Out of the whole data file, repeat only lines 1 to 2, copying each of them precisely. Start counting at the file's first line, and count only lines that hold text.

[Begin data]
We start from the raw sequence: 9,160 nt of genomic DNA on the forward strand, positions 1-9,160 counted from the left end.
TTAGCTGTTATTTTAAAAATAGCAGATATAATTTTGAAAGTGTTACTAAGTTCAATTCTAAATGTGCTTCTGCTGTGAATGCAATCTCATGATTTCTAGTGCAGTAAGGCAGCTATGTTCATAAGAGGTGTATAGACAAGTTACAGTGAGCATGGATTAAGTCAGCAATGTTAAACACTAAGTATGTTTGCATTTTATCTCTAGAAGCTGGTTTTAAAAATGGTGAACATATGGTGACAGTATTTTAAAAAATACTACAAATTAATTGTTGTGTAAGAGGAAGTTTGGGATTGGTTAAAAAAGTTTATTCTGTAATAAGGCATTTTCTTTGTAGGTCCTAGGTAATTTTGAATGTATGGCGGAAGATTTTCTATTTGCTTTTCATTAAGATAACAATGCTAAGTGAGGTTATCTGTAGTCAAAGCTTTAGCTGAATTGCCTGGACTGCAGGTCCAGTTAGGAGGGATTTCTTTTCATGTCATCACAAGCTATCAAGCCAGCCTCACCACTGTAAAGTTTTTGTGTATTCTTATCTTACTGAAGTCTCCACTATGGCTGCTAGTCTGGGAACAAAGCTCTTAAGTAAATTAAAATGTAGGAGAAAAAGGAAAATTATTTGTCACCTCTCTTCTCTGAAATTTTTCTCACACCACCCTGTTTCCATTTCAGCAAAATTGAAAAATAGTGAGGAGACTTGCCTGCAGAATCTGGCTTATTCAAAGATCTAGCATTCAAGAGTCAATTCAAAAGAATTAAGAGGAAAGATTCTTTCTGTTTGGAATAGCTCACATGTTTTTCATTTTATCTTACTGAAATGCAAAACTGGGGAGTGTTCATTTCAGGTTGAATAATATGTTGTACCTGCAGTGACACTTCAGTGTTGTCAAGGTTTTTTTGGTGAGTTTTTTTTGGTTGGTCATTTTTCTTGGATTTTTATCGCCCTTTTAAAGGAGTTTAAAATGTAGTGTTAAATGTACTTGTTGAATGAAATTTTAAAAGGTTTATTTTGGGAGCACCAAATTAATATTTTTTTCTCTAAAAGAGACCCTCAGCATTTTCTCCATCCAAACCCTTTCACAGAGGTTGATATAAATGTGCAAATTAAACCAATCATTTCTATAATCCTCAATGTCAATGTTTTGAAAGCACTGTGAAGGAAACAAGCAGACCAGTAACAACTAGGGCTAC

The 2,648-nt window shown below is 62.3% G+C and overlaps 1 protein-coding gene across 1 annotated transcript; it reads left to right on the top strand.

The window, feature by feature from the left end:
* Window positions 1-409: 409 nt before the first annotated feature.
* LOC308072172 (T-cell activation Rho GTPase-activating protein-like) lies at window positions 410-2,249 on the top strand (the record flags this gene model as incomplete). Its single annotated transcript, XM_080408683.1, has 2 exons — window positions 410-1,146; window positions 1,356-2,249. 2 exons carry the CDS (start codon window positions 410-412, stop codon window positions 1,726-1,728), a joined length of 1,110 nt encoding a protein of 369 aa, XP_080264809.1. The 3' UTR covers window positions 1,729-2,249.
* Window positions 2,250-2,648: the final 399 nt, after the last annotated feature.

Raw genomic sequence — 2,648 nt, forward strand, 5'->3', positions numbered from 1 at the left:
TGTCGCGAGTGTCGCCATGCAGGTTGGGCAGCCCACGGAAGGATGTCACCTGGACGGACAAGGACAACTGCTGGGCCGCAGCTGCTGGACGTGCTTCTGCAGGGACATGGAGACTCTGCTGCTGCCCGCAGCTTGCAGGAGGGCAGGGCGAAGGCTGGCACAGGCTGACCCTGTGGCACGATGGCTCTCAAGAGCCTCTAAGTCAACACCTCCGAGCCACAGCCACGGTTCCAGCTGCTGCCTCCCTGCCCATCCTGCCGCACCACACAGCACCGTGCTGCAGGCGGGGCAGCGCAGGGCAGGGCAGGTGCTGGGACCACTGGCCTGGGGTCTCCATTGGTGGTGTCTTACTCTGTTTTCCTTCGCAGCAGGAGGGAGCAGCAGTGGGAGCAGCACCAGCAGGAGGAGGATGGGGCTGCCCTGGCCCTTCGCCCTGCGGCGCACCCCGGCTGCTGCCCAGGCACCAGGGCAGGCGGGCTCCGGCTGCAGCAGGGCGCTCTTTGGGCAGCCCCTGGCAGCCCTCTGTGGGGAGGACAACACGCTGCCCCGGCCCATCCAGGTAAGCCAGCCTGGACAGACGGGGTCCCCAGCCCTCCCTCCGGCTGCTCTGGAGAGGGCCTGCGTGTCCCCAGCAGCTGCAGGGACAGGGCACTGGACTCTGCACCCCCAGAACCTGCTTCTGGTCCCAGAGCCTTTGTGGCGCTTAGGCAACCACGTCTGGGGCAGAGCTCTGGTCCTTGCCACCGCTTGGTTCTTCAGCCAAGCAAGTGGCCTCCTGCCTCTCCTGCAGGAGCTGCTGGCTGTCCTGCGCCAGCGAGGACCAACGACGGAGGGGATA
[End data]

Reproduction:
We start from the raw sequence: 9,160 nt of genomic DNA on the forward strand, positions 1-9,160 counted from the left end.
TTAGCTGTTATTTTAAAAATAGCAGATATAATTTTGAAAGTGTTACTAAGTTCAATTCTAAATGTGCTTCTGCTGTGAATGCAATCTCATGATTTCTAGTGCAGTAAGGCAGCTATGTTCATAAGAGGTGTATAGACAAGTTACAGTGAGCATGGATTAAGTCAGCAATGTTAAACACTAAGTATGTTTGCATTTTATCTCTAGAAGCTGGTTTTAAAAATGGTGAACATATGGTGACAGTATTTTAAAAAATACTACAAATTAATTGTTGTGTAAGAGGAAGTTTGGGATTGGTTAAAAAAGTTTATTCTGTAATAAGGCATTTTCTTTGTAGGTCCTAGGTAATTTTGAATGTATGGCGGAAGATTTTCTATTTGCTTTTCATTAAGATAACAATGCTAAGTGAGGTTATCTGTAGTCAAAGCTTTAGCTGAATTGCCTGGACTGCAGGTCCAGTTAGGAGGGATTTCTTTTCATGTCATCACAAGCTATCAAGCCAGCCTCACCACTGTAAAGTTTTTGTGTATTCTTATCTTACTGAAGTCTCCACTATGGCTGCTAGTCTGGGAACAAAGCTCTTAAGTAAATTAAAATGTAGGAGAAAAAGGAAAATTATTTGTCACCTCTCTTCTCTGAAATTTTTCTCACACCACCCTGTTTCCATTTCAGCAAAATTGAAAAATAGTGAGGAGACTTGCCTGCAGAATCTGGCTTATTCAAAGATCTAGCATTCAAGAGTCAATTCAAAAGAATTAAGAGGAAAGATTCTTTCTGTTTGGAATAGCTCACATGTTTTTCATTTTATCTTACTGAAATGCAAAACTGGGGAGTGTTCATTTCAGGTTGAATAATATGTTGTACCTGCAGTGACACTTCAGTGTTGTCAAGGTTTTTTTGGTGAGTTTTTTTTGGTTGGTCATTTTTCTTGGATTTTTATCGCCCTTTTAAAGGAGTTTAAAATGTAGTGTTAAATGTACTTGTTGAATGAAATTTTAAAAGGTTTATTTTGGGAGCACCAAATTAATATTTTTTTCTCTAAAAGAGACCCTCAGCATTTTCTCCATCCAAACCCTTTCACAGAGGTTGATATAAATGTGCAAATTAAACCAATCATTTCTATAATCCTCAATGTCAATGTTTTGAAAGCACTGTGAAGGAAACAAGCAGACCAGTAACAACTAGGGCTAC